Amazing? No.

Put simply, this Greenwood community of black Americans chose to recover and rebuild. Predictably, Greenwood re-emerged: effort and excellence withstood an environment of hate.

Now, in a closing testament to self-determined excellence, let me present the performance of 16 black sailors selected for Navy Officer Candidate School during

World War II

Pressure from Eleanor Roosevelt and black civil rights leaders in 1942 resulted in President Roosevelt banning (on paper) discrimination in the federal government, including the military. The Navy was soon required to select black sailors who would become the first black naval officers. It is said that the officer leading the training did not operate in good faith. The 16-week course was compressed into 8 weeks, and substandard quarters and condescension were a daily experience. How hard was the Navy trying to cause these black officer candidates to washout?

No matter. When the training was completed, classroom and OJT components, 16 of 16 black men were tested and all passed with excellent scores.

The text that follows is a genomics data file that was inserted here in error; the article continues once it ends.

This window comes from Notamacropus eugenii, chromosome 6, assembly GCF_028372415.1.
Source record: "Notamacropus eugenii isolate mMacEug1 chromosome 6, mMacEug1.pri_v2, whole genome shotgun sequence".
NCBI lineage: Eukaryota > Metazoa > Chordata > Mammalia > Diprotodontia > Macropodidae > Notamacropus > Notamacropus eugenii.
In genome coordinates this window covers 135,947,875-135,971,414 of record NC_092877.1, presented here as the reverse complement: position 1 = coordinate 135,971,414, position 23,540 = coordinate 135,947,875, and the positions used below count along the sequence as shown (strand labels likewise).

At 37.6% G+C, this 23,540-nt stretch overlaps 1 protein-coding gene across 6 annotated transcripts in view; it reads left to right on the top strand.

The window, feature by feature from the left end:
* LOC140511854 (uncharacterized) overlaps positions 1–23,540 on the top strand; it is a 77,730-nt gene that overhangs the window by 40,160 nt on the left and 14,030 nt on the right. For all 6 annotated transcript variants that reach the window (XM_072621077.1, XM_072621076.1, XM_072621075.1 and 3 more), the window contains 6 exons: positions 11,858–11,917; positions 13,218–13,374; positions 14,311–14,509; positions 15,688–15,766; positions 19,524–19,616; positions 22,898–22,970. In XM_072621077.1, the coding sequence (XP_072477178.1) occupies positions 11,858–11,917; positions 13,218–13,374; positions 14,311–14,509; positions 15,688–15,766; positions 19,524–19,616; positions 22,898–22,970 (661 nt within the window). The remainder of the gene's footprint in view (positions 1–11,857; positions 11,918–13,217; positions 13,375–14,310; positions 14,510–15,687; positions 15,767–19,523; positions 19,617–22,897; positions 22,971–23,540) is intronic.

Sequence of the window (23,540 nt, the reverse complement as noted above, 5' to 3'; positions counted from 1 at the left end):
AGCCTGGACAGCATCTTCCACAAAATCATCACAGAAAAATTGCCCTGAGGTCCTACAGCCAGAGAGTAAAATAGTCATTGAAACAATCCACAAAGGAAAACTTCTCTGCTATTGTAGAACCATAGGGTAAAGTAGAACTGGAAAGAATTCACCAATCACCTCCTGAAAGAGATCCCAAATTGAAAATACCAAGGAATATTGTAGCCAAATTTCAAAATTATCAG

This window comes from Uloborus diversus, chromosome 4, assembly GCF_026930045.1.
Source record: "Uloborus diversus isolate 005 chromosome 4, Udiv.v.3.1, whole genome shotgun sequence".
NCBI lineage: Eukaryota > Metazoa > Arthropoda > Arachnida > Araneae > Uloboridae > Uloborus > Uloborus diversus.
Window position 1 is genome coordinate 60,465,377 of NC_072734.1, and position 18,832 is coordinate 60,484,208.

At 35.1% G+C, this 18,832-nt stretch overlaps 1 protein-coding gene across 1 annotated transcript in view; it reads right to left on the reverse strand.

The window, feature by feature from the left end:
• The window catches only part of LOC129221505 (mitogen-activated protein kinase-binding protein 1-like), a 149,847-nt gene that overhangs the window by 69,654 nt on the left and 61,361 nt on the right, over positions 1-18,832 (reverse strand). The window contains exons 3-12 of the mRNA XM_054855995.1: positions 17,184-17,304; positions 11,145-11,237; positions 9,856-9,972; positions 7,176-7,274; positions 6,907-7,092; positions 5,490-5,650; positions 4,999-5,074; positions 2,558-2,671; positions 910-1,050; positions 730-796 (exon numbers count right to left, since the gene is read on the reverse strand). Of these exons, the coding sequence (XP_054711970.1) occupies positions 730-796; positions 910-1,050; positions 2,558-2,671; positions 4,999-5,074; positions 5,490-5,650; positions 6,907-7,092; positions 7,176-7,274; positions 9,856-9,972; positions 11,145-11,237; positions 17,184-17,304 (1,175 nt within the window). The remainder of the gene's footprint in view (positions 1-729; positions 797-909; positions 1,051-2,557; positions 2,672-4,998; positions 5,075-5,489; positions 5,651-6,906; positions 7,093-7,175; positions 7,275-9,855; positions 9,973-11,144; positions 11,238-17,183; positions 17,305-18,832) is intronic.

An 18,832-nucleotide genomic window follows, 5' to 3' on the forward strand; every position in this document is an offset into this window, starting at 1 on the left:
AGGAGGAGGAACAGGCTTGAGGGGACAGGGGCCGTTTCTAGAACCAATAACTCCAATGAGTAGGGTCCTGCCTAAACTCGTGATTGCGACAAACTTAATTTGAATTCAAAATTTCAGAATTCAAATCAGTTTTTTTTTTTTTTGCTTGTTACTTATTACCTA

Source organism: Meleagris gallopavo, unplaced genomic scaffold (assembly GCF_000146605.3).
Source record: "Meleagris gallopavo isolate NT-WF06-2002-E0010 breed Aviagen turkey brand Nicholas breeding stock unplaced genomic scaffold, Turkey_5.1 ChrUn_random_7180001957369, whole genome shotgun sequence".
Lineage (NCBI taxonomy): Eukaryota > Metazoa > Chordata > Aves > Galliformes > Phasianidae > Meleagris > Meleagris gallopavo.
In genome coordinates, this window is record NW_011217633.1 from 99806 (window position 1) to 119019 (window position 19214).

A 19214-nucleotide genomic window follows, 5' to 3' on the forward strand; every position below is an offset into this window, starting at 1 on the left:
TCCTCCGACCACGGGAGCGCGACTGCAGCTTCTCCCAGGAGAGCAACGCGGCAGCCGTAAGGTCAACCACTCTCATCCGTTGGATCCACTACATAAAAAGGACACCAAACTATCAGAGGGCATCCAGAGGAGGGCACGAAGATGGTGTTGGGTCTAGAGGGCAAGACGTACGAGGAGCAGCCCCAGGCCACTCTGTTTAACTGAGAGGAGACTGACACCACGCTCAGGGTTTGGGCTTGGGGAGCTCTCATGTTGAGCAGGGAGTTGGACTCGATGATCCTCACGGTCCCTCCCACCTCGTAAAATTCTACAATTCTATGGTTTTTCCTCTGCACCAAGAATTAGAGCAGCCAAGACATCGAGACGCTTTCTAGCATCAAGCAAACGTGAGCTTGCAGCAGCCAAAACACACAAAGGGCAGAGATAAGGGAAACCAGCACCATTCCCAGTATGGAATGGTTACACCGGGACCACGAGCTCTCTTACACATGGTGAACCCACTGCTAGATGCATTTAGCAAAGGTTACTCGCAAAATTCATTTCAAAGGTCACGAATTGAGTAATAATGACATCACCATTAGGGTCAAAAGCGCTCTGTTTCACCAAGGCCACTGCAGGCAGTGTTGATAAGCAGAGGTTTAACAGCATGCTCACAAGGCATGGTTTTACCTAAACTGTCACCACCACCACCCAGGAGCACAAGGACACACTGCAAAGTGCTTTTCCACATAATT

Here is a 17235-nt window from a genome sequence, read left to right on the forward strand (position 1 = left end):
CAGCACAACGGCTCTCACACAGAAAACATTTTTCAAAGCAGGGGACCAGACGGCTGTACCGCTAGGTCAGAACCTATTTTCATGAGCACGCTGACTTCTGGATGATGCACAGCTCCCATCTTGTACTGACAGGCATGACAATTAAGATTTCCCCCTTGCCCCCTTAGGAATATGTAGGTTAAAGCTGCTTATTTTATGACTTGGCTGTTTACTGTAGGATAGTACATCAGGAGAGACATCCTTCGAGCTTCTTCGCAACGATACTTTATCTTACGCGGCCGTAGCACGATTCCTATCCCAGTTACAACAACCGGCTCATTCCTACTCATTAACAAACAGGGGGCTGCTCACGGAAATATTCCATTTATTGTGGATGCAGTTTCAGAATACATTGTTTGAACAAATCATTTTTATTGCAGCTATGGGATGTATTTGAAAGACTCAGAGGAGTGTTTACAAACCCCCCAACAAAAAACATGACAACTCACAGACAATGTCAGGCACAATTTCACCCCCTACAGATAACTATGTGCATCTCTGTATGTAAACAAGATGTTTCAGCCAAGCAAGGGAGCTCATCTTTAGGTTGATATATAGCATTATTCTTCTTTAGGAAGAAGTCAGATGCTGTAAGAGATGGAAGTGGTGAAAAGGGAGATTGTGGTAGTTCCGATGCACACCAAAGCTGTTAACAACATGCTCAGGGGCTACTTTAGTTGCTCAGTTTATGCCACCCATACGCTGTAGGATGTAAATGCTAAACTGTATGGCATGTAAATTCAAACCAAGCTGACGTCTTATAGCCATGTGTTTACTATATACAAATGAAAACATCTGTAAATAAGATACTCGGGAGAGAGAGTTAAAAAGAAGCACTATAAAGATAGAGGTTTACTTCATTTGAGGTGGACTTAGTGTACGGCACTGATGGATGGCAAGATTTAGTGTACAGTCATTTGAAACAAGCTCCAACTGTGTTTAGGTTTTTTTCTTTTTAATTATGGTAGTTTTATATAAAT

Were these men then commissioned? No. The Navy determined that these men must have cheated (how else to explain such results) and retested them separately. These 16 candidates responded with even higher scores. In fact, the scores were the highest group scores ever attained pursuant to officer commissioning.

Surprising? No.

Disciplined, motivated effort once again predictably produced excellence.

Excellence in a time of hate.


In the year of our Lord, 2022, our benevolent leaders in the federal government, teachers’ unions and big corporations are urging schools to teach black citizens to exchange their proven capacity for excellence for a more contemporary capacity: submission to perpetual victim status.

Alan Winslow, Seymour